The Moroccan “Atlas Lions” have captured the hearts of many in Africa and the Arab world by beating the giants of world football. Here we have gathered 10 things you might not know about Morocco.
After crushing heavyweights Spain and Belgium/Belgium in the group stages and round of 16, Morocco pulled off a stunning 1-0 win over Portugal in the quarter-finals last weekend to face defending World Cup champions France in the semi-finals.
The success of this North African team has surprised everyone. When Cameroonian star Samuel Eto’o predicted that Morocco would reach the World Cup finals, he was laughed at online.
Eto’o’s prediction that Cameroon would be another African finalist did not come true and his team was eliminated in the group stage.
Ahead of Morocco’s semi-final meeting with France on Thursday morning (AEST), here are 10 things you might not know about the Atlas Lions and their country.
1. “Giant Killers”
The Moroccan national team has repeatedly overcome the opposite winds in this World Cup and is the first African team to advance to this stage.
Moroccan team fans after the team’s victory against Portugal in the quarter-finals
Source: Getty / NurPhoto
Many observers saw little chance for Morocco in a group that featured 2018 World Cup finalists Croatia/Croatia, star-studded Belgium and selected Canadian players.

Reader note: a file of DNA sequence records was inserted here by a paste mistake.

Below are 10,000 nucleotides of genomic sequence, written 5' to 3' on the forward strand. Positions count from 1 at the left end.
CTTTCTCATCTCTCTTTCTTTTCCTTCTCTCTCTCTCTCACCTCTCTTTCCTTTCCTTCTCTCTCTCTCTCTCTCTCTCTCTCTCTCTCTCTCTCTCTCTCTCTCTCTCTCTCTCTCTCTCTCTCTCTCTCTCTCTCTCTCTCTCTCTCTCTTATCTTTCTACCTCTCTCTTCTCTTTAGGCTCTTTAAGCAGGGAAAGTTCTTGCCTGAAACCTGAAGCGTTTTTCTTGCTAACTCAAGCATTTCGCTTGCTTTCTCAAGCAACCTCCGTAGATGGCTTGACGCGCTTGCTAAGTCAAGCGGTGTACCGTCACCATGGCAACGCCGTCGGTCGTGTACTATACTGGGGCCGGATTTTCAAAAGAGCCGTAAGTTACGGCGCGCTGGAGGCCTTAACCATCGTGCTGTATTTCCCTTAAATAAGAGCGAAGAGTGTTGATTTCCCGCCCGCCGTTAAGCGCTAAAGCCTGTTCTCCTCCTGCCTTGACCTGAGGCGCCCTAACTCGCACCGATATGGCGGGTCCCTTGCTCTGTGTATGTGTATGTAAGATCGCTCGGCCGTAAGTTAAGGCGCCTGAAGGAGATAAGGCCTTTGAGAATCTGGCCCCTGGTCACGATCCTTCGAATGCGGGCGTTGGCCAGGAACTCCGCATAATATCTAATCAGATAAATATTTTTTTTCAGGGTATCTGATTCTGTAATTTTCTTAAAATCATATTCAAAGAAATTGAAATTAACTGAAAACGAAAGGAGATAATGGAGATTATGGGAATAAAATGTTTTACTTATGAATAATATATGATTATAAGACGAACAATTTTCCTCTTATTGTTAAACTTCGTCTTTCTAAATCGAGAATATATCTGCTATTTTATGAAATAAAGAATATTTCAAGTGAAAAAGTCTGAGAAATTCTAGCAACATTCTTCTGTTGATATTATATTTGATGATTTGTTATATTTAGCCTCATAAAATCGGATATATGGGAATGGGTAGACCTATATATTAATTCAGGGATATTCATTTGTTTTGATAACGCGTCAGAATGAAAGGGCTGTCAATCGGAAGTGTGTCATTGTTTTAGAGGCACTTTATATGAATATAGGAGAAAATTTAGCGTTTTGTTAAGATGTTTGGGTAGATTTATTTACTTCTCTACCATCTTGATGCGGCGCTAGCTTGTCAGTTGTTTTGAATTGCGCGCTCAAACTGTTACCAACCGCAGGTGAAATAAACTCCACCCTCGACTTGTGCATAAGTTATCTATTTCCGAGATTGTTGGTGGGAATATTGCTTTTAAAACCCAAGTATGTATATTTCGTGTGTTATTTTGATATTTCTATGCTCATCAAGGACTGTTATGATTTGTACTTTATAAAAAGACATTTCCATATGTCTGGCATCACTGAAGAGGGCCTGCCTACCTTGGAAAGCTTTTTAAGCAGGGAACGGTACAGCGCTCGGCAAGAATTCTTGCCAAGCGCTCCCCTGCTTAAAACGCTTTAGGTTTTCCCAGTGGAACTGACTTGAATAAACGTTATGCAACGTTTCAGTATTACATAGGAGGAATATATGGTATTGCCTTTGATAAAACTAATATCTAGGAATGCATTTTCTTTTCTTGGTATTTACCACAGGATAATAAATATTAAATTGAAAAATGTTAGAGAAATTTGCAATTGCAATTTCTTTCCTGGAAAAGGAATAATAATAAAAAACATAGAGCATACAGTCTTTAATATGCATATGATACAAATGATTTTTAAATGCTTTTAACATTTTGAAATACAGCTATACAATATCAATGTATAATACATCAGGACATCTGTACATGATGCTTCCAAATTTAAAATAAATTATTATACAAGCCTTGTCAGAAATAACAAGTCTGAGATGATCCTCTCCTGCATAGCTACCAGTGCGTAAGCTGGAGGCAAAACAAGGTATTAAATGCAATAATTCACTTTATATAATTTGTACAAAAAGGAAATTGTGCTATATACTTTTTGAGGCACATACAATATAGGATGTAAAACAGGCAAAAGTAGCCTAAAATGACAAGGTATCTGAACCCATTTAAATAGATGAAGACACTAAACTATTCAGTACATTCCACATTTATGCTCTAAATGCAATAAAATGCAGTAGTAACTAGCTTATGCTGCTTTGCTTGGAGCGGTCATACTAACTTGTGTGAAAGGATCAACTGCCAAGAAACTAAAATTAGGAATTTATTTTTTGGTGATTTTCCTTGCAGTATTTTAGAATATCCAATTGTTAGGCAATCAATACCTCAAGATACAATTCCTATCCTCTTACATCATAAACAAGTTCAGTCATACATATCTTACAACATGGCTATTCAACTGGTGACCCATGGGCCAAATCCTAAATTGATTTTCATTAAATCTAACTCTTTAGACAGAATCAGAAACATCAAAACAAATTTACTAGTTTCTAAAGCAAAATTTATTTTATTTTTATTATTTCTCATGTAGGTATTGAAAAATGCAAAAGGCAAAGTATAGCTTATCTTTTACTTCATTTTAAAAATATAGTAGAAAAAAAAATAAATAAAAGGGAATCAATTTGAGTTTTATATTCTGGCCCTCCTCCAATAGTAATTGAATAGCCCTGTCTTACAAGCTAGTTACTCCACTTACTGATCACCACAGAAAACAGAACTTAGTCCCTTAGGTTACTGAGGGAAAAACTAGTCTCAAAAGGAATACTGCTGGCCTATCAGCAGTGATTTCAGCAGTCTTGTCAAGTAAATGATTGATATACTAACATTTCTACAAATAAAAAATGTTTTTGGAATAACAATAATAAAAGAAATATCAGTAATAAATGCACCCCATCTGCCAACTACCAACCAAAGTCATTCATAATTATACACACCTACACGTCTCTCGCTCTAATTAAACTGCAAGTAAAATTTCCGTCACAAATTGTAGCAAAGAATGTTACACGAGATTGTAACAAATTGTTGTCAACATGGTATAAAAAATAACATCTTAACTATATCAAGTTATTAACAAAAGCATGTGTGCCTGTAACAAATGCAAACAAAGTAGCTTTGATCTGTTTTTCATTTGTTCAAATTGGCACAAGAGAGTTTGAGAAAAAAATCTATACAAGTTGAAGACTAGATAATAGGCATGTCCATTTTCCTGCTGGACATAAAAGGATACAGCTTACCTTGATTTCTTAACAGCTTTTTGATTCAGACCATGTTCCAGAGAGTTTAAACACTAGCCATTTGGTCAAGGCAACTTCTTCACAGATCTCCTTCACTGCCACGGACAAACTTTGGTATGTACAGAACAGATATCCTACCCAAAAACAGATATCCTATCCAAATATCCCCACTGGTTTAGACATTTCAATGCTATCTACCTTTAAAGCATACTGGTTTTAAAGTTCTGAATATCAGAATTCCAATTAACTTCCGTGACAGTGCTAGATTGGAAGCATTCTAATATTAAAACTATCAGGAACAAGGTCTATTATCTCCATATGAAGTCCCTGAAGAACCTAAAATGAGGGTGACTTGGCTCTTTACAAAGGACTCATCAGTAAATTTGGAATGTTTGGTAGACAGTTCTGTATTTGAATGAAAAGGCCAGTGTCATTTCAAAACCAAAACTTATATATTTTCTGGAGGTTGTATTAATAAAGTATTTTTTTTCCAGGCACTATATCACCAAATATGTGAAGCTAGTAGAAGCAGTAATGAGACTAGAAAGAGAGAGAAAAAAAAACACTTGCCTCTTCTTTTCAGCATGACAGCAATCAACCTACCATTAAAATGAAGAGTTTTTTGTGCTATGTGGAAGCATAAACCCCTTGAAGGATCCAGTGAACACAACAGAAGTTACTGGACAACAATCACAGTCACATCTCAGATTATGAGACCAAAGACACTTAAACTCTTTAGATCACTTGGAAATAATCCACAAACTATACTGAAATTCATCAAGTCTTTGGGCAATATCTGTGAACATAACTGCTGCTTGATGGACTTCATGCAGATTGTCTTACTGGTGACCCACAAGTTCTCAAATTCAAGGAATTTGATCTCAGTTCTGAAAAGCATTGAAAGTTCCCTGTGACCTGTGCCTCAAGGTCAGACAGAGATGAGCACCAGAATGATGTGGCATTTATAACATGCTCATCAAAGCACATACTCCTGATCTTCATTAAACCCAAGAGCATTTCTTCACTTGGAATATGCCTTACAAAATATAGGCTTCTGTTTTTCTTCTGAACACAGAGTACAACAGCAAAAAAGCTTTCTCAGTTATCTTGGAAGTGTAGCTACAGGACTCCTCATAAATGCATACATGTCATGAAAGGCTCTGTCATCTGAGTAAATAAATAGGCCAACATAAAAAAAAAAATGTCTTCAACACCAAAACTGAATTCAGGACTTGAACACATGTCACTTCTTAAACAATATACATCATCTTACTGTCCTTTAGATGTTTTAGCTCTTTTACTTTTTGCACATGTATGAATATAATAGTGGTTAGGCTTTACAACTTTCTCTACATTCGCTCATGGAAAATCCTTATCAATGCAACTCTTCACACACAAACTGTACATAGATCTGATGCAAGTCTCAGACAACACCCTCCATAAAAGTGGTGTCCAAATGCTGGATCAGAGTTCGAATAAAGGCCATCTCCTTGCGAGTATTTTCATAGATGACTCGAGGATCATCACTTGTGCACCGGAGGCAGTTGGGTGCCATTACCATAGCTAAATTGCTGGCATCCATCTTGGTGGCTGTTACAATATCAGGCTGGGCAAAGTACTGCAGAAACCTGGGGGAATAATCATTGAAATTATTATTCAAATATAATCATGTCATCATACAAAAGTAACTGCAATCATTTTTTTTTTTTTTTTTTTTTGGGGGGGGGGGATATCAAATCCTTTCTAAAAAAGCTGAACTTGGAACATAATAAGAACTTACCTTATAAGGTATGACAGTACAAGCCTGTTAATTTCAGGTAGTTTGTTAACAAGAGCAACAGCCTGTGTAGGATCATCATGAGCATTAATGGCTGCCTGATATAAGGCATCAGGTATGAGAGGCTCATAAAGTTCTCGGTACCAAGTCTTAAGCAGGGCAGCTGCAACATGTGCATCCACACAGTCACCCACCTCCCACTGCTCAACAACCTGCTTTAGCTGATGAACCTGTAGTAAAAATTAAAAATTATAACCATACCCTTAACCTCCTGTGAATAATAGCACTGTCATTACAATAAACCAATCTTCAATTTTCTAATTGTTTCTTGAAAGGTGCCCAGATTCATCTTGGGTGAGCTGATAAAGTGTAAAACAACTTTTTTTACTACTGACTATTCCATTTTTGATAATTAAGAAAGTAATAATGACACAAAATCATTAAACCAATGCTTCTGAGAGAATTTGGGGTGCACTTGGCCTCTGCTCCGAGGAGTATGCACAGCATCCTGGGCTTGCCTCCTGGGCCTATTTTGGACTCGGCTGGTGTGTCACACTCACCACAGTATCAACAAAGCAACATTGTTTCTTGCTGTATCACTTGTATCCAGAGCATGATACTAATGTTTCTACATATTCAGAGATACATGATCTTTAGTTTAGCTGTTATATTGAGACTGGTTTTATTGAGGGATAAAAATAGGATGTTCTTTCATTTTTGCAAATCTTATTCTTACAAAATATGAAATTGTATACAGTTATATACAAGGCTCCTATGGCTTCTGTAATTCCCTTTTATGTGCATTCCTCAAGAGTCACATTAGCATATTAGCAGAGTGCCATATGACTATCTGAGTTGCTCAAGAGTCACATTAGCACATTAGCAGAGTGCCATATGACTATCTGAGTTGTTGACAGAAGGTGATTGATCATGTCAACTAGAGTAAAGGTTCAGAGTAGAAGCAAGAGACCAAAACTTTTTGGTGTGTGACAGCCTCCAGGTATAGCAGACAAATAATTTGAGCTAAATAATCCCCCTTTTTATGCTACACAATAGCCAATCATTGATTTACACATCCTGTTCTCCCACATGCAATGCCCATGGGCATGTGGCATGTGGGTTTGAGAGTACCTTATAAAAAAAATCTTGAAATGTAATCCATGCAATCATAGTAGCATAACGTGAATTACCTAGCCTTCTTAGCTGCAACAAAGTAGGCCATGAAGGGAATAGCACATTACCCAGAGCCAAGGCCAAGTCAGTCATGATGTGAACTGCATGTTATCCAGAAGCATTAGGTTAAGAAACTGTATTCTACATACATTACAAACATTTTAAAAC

But Sheeran Atlas, under the wonderful leadership of their French-born coach, Walid Regraghi, had other ideas.
They followed up a 0-0 draw in their opening match against Croatia on 23 November with a shock 2-0 win over Belgium five days later. Morocco won their final group stage match against Canada 2-1 and topped their group with 7 points – two more than Croatia.
Belgium, who reached the semi-finals in 2018, went home.
In the round of 16, Morocco faced Spain and after a 0-0 draw, they eliminated the 2010 World Cup champions with a penalty. In this way, Shiran Atlas stepped into a new territory; The last time this team reached the round of 16 was in the 1986 World Cup in Mexico.
Morocco ended soccer superstar Cristiano Ronaldo’s chances of adding a World Cup title to his illustrious record with a surprise 1-0 win over Portugal in the quarter-finals. This veteran superstar will be 41 years old by the time of the next World Cup.
Ashraf Hakimi of Morocco after scoring the winning penalty against Spain.
Source: Getty / Alexander Hassenstein
Spectators are now asking whether former Brazilian footballer Pele’s 1977 prediction that one day the World Cup will go to Africa will finally come true in 2022.
2. the key to success?